In the midst of a slow or failing economy, many employers hesitate to hire new permanent employees as business can slow down at any time. Under these conditions, companies often turn to staffing agencies to fill positions on a temporary basis. And while this is good news for staffing agencies, those wanting to take on more clients or employer contracts may be at a disadvantage cash-wise because of the inherent invoice-payment structure that makes their business model work. Likewise, agencies wanting to expand into new locations may also find it difficult to access needed monies. More on Lending Companies for Staffing
Just like any other type of business, temporary staffing agencies need working capital for start-up money or to begin new projects. Businesses may also require short-term financing to make it through periods where available assets are tied up in other areas. Depending on a business' credit-worthiness and industry experience, a bank loan can be the best option, though a temp agency's cash-flow schedules may not sit well with banking requirements, especially in tough economic environments.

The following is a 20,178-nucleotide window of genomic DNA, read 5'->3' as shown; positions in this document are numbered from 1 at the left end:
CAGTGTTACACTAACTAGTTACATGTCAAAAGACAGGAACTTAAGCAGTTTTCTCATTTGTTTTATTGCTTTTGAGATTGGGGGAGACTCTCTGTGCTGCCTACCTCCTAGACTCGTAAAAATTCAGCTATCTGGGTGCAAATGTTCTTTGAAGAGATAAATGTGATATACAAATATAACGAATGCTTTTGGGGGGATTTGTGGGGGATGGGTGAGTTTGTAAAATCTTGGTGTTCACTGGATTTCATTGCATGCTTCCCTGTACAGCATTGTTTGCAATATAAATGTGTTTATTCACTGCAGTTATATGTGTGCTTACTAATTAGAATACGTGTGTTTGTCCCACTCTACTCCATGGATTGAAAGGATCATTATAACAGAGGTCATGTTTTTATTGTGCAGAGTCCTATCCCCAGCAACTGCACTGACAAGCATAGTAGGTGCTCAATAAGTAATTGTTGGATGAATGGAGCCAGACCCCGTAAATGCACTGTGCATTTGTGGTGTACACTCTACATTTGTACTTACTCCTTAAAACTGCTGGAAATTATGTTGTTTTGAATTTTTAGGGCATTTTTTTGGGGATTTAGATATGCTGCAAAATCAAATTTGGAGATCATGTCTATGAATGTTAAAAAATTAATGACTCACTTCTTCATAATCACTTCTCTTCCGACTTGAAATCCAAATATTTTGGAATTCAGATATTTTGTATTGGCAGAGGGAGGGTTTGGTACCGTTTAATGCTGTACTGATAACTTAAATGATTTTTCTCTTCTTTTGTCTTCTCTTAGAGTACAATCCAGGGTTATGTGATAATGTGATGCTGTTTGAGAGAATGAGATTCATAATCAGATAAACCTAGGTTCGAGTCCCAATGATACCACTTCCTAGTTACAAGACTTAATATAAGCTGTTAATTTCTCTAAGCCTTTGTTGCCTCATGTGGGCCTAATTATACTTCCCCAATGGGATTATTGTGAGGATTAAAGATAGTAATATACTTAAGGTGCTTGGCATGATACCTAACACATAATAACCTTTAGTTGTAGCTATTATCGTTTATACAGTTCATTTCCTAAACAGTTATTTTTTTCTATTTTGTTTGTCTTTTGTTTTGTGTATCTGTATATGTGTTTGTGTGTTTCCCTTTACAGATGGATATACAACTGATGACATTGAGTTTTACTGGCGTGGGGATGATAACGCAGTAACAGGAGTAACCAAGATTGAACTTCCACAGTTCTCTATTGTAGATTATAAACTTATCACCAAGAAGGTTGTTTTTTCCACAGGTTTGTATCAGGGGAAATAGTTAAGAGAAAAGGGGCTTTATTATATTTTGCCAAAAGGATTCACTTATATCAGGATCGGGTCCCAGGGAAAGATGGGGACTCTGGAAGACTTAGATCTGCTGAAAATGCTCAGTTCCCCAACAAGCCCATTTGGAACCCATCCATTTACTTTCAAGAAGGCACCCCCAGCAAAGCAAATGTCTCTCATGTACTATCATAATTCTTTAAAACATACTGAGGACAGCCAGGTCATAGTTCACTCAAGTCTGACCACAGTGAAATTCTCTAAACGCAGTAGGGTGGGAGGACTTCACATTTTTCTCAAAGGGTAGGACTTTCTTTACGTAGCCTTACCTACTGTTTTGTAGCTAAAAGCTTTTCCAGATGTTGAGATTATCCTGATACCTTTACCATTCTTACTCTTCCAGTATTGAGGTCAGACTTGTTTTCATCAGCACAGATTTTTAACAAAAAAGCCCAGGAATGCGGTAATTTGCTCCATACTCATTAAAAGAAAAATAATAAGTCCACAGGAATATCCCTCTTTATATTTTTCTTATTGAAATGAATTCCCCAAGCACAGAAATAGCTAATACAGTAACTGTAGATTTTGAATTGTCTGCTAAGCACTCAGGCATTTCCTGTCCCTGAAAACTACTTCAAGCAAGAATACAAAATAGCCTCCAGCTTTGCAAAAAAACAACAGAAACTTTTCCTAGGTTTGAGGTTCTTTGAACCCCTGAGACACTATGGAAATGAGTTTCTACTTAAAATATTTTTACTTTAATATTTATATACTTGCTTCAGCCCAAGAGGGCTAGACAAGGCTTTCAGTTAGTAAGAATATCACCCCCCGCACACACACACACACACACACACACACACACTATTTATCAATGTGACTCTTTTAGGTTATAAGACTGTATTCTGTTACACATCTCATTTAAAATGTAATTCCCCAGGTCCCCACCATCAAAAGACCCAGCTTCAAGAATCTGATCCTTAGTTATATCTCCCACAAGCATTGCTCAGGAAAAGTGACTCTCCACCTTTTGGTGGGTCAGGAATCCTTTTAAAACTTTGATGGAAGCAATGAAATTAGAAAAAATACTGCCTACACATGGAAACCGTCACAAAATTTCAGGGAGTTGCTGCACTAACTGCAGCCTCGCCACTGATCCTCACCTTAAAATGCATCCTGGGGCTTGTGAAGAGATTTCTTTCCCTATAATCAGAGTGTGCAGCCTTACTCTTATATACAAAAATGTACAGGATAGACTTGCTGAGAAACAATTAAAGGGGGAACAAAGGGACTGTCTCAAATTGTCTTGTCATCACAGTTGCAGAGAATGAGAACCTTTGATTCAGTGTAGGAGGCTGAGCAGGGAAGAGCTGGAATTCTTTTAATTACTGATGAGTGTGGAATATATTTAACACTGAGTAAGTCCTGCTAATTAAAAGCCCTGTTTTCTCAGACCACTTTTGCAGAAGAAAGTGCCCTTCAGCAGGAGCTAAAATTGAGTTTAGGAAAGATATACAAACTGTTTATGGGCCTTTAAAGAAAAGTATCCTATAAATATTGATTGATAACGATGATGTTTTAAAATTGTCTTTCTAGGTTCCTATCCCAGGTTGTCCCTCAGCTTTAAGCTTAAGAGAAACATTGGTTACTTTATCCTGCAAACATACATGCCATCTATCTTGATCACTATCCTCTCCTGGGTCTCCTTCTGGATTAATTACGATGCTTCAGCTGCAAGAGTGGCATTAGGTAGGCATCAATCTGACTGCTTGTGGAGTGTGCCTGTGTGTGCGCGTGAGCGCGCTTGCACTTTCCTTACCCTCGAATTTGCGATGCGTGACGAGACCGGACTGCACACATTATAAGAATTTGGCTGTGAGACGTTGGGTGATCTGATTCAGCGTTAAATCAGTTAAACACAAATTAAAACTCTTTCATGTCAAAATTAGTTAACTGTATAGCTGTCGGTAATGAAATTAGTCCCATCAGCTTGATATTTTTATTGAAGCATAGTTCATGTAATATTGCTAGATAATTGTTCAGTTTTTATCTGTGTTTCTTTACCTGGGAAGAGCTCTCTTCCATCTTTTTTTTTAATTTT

Finance agencies that specialize in “factoring” provide another lending option for businesses with tenable cash-flow schedules, like those found in temporary staffing agencies. Factoring financing works very much like short-term lending that's based on a business' expected income earnings within specific time periods. So, an agency that's waiting to be paid on employer contracts can borrow the same owed amount from a factoring lender. Once the contract payments come due, the lender collects the payments. In effect, this arrangement allows temp staffing agencies to make use of needed revenue that would otherwise be unavailable.
As financial needs can vary depending on the needs of a business, financing qualifications for a temp staffing agency can vary depending on its financial strength and projected future returns. The economic and employment markets may also have a bearing on how a lender views an agency's ability to pay back on a loan, especially in a slow economy. This means, lenders that shy away from the more risky business models are less likely to loan to a temp staffing agency.
Bank loans are often the most difficult to come by in terms of the bank's requirements to qualify. For a temp staffing agency, a bank may require the company to take out an insurance policy naming the bank as beneficiary. Doing so ensures the bank will recoup on any monies loaned should the agency go belly-up. Banks also favor companies that have considerable assets on hand over those with little or none. For many staffing businesses, this is an automatic disqualifier simply because of the way their cash-flow and balance sheets are set up.